Possession is a sumptuous, century-spanning romantic epic that finds its spark in the words that can quietly send a fleeting attraction into a full-blown love affair. In other words, for those familiar with his work, it’s the last thing you would expect from writer-director Neil LaBute.
In past works, LaBute has boldly skewered male misogyny (In the Company of Men), explored the bloody battlefields of sexual warfare (Your Friends and Neighbors) and turned the notion of a fairy tale on a very bleak ear (Nurse Betty). That’s pretty emotionally nihilistic territory for someone who’s a devout Mormon.
But tossed-off digs at rascally British academics is about as nasty as Possession gets. Instead, the movie is a wholly earnest, but believable, drama with two parallel stories that are of equal, compelling interest.
Roland Michell (Aaron Eckhart) is an American in England, barely scraping by while helping a professor research Randolph Henry Ash — a well-respected, 19th-century British writer who not only wrote a series of popular love poems, but was also Queen Victoria’s poet laureate. While perusing a book that once belonged to Ash, Roland finds love letters penned in the author’s hand. But they clearly are not addressed to his long-time wife, to whom Ash’s devotion has been revered for the last century.
Sensing a huge literary-world discovery, Roland pockets the letters and forms the conclusion that they were meant for Christabel LaMotte — a contemporary poet of Ash’s who happened to be a lesbian and a feminist at a time when neither was considered acceptable. To back up his idea, Roland seeks the assistance of Maud Bailey (Gwyneth Paltrow), a British scholar of LaMotte’s who initially laughs off Roland’s hypothesis but indulges his whims upon seeing his determination. As the details of Ash and LaMotte’s relationship unfold, Roland and Maud must contend with their own feelings of romance toward one another.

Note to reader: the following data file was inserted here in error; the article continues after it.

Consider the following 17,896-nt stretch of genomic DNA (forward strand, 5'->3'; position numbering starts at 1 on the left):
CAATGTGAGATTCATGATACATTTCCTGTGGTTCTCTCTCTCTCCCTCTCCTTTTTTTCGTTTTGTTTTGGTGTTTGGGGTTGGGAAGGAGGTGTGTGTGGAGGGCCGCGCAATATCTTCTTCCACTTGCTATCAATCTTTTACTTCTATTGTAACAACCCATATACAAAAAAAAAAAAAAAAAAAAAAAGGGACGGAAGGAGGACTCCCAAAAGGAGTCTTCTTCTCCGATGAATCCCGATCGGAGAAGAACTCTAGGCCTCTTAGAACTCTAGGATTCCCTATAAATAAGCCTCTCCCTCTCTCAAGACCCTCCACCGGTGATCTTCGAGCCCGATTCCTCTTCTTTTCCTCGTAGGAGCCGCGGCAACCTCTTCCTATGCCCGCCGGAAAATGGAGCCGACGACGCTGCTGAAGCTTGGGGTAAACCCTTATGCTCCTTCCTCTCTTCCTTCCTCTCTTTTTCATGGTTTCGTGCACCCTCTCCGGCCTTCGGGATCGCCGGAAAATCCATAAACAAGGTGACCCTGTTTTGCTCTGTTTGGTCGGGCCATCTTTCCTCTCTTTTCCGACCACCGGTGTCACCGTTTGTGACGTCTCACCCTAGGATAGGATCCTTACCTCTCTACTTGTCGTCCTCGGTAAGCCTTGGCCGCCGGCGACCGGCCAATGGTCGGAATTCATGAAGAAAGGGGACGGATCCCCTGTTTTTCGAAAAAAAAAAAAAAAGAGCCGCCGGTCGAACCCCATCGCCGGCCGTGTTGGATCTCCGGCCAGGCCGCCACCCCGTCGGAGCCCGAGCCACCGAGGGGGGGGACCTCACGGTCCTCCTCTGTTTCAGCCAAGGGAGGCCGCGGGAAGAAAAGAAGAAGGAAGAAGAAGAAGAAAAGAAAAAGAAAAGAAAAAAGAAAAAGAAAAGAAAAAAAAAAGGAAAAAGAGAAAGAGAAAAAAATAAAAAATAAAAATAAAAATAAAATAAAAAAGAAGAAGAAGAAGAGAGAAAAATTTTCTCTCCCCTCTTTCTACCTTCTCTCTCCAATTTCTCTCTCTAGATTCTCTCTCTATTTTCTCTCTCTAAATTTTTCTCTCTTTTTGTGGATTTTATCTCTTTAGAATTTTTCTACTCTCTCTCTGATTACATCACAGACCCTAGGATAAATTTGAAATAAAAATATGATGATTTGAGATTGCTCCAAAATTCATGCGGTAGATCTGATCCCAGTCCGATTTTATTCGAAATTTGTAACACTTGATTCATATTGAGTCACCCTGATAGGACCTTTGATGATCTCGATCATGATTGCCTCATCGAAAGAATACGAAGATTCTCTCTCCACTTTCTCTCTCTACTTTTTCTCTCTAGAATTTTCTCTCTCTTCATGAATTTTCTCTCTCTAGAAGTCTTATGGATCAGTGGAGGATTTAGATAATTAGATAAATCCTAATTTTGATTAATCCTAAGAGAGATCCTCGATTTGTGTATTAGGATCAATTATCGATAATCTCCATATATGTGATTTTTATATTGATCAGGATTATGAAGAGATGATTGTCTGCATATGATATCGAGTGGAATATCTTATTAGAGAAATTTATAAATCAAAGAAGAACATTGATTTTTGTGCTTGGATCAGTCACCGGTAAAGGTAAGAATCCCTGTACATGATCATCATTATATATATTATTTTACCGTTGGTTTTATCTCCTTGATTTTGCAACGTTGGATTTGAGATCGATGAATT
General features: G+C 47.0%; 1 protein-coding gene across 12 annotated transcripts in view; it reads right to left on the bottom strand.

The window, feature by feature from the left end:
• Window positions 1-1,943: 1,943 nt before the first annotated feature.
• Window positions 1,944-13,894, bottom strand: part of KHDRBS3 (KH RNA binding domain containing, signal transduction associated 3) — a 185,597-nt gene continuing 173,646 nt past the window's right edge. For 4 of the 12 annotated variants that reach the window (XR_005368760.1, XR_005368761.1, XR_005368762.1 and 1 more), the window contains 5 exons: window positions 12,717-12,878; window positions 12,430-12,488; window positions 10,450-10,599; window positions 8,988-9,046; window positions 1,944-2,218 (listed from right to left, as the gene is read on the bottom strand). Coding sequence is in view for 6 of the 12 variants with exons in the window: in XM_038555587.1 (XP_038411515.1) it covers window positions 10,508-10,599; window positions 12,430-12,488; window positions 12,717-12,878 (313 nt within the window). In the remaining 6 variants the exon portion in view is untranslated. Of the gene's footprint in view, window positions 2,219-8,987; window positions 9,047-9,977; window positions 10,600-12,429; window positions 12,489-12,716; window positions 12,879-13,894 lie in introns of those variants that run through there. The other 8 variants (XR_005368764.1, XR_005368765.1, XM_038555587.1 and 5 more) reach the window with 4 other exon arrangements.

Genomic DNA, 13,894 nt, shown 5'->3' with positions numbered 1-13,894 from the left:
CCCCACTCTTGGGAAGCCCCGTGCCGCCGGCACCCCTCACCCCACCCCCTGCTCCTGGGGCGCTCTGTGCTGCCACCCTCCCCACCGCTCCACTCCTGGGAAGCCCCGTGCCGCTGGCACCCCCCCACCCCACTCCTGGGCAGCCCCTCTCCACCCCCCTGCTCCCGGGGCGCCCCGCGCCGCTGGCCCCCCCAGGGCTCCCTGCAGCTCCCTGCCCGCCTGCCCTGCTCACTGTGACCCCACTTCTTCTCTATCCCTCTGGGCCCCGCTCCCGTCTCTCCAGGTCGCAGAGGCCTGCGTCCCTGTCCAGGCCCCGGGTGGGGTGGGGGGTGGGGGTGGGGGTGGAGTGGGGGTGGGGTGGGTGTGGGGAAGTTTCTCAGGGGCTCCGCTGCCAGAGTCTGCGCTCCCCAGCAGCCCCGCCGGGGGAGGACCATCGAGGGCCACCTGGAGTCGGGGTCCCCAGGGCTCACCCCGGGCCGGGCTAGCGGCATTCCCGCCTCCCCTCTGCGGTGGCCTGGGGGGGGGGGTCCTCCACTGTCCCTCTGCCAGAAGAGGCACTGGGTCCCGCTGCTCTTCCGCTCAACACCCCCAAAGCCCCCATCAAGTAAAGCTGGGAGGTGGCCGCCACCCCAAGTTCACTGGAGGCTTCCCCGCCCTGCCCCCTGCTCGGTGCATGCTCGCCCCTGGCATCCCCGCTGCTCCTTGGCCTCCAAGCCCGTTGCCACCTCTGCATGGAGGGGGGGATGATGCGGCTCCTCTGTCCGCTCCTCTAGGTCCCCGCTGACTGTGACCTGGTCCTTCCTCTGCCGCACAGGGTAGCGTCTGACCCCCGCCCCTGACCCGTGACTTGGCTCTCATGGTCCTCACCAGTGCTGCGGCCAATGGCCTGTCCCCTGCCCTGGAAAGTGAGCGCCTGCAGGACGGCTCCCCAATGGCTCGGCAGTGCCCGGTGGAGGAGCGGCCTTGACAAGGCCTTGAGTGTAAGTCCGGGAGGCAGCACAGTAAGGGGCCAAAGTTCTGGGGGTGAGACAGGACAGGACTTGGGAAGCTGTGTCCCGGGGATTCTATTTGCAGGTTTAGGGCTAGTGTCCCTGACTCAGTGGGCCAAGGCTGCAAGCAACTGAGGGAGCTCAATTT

Possession is a film entranced by the grand, romantic idea of love, namely how it can outlast this mortal coil when applied to paper. Tentatively and cautiously, Roland and Maud overcome their personal barriers to share that spell. As characters, that’s easy for them to do. But for an audience not easily fooled by such a potentially schmaltzy notion, it’s harder. But LaBute is so skillful at making the passionate prose take flight with emotion that the audience is swept up too, and the film does not stumble into a sentimental trap.
The drama of Possession is so tightly wound that the mere reading of letters burns with a stately fire. In the flashback sequences, LaBute mostly avoids big, showy scenes of dialogue and allows Jeremy Northam and Jennifer Ehle — who portray Ash and LaMotte, respectively — to deliver nicely understated performances. The film is full of quiet, telling facial-expression moments for them, as well as for Eckhart and Paltrow in its modern-day portions.
As the impulsive American soul in the rule-abiding British circuit, Eckhart is spot-on. He overcomes LaBute’s overly scripted onslaught of fish-out-of-water jokes in the first act to establish Roland as a real character, who struggles with whether his personal and professional convictions are the right ones to stand by. And yet again, Paltrow turns in a graceful and classy performance, one so natural that it seems almost effortless.
Working hand in hand with the romance are Possession’s more mystery-based aspects. English teachers will be proud to note that the amount of clues hinges to some degree upon how well Roland and Maud can analyze the literature Ash and LaMotte left behind. It’s only near the end that LaBute falters with this element. A laughable confrontation with grave robbers in a cemetery feels more Scooby-Doo than Jane Austen.
Thankfully, it’s only a minor miscue, and the movie rights itself to end on a note that is not only poignant, but keeps with the film’s overall spirit. From its cinematography (which evokes such strong feelings of fall that you’re apt to feel a chill) to its persuasive romantic focus, Possession is the work of someone who’s not excepting a rule, but showcasing his diversity as a filmmaker.